For Aeman Alkadour, nothing is sweeter than being able to do what he loves.
Just a few short years since arriving in Canada, the Syrian refugee and pastry chef has launched a pop-up stall in Billings Bridge Shopping Centre, selling an assortment of Syrian sweets, cookies and pastries. Alkadour worked in a family-owned pastry store in Syria, but business went very bad after the civil war broke out.
Alkadour's family was among the first wave of Syrian refugees who arrived in the country in early 2016. He worked at a restaurant in Ottawa at first, but found he was not getting enough hours and decided to start his own pastry business -- Alkadour Sweets. While many refugees and migrants have not always been able to work in their chosen profession in their new home, Alkadour has been lucky enough to do what he did back in Syria.
"Aeman wants to be a pastry chef. That's his real love," said Bernard Lamontagne, an Ottawa resident, who along with his wife, Lise, has been helping the Syrian family settle in Canada.
Alkadour and his family fled their war-ravaged homeland in 2012 and spent years in Jordan before arriving in Canada. Since then, Alkadour and his wife, Neama Al Falah, have settled into a home in the Mooney's Bay area, launched their own business and had their fourth child, who has Canadian citizenship.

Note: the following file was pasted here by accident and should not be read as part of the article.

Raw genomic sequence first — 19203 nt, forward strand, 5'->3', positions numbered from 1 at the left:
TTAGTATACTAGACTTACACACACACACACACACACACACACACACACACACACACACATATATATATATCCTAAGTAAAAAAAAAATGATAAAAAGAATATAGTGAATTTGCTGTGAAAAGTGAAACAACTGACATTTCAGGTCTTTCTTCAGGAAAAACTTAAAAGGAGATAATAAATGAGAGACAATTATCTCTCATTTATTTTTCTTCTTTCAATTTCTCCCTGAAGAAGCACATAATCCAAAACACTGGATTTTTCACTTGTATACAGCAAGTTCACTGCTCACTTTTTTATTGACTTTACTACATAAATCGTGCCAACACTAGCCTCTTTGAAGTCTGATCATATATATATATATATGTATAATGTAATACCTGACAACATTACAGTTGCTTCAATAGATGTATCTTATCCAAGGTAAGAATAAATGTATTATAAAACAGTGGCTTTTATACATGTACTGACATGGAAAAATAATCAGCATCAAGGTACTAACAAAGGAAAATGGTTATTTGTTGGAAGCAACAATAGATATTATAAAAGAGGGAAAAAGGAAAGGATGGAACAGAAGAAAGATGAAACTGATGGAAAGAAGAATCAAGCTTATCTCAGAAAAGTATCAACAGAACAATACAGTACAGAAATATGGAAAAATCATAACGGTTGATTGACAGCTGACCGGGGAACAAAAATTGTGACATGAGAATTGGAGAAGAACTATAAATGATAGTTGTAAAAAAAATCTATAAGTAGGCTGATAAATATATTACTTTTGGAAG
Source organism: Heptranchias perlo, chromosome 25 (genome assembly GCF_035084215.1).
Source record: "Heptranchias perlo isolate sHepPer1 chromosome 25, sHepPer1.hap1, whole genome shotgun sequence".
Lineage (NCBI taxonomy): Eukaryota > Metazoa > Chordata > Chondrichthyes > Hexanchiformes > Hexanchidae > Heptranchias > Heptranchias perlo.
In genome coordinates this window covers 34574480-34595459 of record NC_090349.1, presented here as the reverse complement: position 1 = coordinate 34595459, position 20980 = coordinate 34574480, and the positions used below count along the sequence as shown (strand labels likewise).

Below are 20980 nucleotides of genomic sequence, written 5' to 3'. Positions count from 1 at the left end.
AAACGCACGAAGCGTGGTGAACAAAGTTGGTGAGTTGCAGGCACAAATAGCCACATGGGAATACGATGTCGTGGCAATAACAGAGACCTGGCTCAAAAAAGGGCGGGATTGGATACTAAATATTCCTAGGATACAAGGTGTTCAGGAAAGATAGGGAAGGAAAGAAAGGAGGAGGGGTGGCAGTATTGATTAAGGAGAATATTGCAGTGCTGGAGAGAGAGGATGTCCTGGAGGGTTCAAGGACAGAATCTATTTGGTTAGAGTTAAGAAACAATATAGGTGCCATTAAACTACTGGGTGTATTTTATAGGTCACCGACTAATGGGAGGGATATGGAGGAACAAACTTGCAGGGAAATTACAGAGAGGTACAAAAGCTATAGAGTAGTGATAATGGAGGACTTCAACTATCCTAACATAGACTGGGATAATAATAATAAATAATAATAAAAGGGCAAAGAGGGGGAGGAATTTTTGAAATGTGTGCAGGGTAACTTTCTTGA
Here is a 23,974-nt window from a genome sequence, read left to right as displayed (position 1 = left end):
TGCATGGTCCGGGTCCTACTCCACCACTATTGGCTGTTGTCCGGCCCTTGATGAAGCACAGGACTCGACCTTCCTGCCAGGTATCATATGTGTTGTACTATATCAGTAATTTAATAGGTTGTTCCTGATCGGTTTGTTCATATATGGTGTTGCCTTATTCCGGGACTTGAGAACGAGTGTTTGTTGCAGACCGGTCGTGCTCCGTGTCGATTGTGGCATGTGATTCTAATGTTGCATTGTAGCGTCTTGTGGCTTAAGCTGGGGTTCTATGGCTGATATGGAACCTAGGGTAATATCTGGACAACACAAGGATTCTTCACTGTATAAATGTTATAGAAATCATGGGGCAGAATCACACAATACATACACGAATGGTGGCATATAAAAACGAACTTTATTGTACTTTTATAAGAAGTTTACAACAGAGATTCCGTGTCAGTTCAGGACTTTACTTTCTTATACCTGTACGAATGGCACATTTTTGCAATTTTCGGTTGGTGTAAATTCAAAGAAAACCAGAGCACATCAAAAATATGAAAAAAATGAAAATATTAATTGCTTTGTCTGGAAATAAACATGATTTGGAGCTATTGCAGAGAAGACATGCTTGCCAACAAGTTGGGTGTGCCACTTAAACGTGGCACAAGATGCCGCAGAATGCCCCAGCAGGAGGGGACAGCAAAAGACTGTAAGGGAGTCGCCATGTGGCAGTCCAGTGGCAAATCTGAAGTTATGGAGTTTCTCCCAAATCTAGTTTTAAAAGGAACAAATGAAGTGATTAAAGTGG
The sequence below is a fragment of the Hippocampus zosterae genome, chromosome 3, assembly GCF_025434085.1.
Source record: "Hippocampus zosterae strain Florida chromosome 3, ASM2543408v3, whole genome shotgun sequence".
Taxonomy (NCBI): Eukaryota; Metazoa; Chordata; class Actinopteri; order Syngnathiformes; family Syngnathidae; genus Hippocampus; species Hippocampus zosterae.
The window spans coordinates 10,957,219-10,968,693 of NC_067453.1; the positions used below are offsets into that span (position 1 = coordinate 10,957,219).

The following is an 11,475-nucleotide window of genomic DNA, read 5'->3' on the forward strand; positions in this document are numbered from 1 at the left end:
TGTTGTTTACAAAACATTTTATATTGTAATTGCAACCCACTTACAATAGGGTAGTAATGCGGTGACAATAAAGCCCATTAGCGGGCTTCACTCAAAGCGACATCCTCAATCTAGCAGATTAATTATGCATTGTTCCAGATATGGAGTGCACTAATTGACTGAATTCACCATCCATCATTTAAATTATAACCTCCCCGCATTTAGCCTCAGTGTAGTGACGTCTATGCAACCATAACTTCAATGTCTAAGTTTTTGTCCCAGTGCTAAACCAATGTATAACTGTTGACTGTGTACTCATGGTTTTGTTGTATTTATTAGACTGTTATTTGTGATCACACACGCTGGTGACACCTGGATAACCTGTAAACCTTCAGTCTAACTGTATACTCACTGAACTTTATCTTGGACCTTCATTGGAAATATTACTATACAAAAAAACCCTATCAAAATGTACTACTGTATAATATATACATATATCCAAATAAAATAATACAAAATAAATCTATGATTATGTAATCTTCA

Alkadour said he was very happy to be able to start his own business in Canada, and hopes he will be able to help other people coming to the country that are unable to work.
"This country is very good and this country helped me," Alkadour said.
The couple first started selling their pastries on weekends in October after securing a space for the pop-up stall in the main entrance area of the Billings Bridge mall. They have juggled their time between starting the pastry business, raising their children and learning English. Alkadour has spent two days a week making pastries at a rented kitchen and then sells them on Fridays, Saturdays and Sundays.
Alkadour was not able to secure a spot in the mall for the rest of November and December, but he will return to Billings Bridge in January, 2019. He said he plans to sell his pastries there every weekend and his goal is to eventually start his own bricks-and-mortar store, preferably near Mooney's Bay.
Ideally, Alkadour is hoping to move into his own physical storefront in six months to a year and he is looking for a small store with a kitchen. Lamontagne is confident that Alkadour will be successful.
"It's not an easy road and we're not at the end of the road at all, but I think he'll succeed," said Lamontagne. "He's done very well here with his kiosk."